There are genuine criticisms to be made of veganism itself—that it’s hardly a catch-all answer to the question of ethical eating, for example, given that plenty of vegan products are produced via Third World exploitation. There are especially criticisms to be made of veganism’s loud followers who can be quite ignorant of the economic barrier that prevents much of the working class from following in their expensive footsteps. However, it seems outbursts like the squirrel incident rarely cite economical ethics in their fervour against veganism. More commonly, such incidents are framed as an expression of concern for the health of vegans—“Anti-malnutrition,” Lagzdins called it, despite promoting a diet of (solely) raw meat and eggs on his YouTube channel. “My message is that veganism is malnutrition, and the reason I and other people eat raw meat is to show what humans eat in nature.”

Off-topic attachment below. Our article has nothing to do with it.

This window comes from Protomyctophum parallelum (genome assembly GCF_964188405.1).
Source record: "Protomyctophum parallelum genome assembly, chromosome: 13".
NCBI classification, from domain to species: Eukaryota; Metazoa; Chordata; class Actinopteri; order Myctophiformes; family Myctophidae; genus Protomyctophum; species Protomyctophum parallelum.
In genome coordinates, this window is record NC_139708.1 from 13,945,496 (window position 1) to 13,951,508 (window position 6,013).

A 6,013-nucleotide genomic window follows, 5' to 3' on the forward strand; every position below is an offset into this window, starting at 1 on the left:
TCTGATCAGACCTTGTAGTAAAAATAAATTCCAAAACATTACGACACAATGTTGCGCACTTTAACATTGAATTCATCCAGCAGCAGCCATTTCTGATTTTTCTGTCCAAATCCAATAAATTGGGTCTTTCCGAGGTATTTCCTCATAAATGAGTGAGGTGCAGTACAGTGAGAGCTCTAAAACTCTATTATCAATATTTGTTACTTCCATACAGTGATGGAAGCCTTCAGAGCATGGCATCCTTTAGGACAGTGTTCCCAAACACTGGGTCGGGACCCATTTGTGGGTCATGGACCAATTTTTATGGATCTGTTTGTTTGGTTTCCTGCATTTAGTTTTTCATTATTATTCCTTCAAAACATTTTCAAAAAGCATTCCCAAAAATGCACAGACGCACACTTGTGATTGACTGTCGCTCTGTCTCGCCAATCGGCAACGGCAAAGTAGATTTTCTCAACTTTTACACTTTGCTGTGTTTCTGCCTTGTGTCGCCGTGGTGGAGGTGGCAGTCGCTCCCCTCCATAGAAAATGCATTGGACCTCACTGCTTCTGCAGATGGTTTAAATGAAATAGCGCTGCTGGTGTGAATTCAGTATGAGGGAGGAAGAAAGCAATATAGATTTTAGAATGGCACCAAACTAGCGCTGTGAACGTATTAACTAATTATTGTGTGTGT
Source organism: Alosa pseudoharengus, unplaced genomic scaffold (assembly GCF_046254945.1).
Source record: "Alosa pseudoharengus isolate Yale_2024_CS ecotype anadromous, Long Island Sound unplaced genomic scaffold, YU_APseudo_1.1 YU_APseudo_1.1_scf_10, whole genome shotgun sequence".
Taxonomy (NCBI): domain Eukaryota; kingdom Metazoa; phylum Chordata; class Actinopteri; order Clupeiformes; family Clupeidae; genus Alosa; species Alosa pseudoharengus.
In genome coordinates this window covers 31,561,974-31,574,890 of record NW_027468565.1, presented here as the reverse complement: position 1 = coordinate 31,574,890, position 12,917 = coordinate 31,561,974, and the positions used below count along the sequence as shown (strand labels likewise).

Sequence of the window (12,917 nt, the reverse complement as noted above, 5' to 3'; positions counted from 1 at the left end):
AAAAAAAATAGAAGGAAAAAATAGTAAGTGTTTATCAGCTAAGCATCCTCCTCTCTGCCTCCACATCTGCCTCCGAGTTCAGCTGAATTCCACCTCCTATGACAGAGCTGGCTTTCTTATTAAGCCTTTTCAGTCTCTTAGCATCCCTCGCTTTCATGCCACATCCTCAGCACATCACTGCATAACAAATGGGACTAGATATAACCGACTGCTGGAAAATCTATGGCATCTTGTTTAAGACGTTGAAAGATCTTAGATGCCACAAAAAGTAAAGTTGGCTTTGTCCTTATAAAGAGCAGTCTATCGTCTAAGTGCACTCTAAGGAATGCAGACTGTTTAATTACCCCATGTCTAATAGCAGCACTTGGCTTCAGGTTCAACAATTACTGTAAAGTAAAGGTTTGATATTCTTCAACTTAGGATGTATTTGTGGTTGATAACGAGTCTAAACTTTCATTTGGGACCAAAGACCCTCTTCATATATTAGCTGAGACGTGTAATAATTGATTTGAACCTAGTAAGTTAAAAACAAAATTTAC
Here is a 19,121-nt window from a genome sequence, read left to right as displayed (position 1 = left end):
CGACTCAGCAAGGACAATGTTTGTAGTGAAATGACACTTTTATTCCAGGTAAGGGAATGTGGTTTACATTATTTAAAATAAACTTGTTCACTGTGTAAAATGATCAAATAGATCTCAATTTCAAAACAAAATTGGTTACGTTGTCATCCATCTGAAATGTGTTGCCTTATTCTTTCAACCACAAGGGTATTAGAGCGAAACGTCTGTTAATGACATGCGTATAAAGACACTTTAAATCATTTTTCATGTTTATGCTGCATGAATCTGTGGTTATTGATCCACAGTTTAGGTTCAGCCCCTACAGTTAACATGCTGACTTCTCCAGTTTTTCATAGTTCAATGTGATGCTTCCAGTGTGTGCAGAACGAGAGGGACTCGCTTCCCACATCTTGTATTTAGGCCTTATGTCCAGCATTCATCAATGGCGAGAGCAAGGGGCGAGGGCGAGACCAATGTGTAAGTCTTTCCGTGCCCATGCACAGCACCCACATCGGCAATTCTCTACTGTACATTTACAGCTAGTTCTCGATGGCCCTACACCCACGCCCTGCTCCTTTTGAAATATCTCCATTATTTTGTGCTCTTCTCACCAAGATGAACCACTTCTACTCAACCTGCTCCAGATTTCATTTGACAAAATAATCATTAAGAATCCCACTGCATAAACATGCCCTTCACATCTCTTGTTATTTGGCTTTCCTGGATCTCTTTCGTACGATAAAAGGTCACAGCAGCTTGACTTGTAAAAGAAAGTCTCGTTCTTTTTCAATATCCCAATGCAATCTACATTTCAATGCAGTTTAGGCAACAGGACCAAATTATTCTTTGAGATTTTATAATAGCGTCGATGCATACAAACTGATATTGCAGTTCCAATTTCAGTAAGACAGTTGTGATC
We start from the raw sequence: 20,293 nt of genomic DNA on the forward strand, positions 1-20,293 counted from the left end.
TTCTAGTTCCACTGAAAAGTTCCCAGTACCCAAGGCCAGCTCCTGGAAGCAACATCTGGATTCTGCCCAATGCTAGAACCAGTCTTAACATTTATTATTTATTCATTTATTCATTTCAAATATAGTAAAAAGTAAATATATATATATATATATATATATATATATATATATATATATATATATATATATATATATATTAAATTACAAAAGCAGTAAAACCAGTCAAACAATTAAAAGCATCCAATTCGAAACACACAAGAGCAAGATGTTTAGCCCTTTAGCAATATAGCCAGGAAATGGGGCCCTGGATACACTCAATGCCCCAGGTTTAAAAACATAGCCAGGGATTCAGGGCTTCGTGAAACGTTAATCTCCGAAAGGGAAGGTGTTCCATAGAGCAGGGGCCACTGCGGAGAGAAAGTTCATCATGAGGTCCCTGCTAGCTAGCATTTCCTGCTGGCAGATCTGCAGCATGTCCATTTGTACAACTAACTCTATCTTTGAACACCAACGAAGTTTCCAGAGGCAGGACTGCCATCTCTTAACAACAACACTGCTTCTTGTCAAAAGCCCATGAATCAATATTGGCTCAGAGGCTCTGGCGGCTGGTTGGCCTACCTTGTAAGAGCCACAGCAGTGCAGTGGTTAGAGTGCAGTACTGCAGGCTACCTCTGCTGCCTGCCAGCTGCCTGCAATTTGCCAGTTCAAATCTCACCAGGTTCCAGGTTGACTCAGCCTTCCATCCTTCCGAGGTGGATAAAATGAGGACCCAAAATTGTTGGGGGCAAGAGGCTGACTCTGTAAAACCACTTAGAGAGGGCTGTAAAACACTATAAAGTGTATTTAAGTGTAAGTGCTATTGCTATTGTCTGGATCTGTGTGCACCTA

Like any other cultural phenomenon, anti-veganism is complex, and people are attracted to it for different reasons—but behind these different reasons there seems to be an emerging coherence. Lagzdins’ actions call for a return to the ancestral lifestyle, for us to live as humans traditionally lived “in nature”. Lagzdins is relatively popular on far-right spaces like /pol/ of 4chan, so subtle nods to conservative values in his reasoning are unsurprising. In fact, to many, the association of veganism with the left-wing and anti-veganism with the right probably seems logical and natural. Sure enough, studies have shown that conservatives are more likely to return to consuming meat after trying a vegan diet—the two main reasons being that they were less likely to have cut meat out for ethical reasons, and that they received less social support in their decision to do so, respectively. But what is it that tends a diet towards a specific political orientation?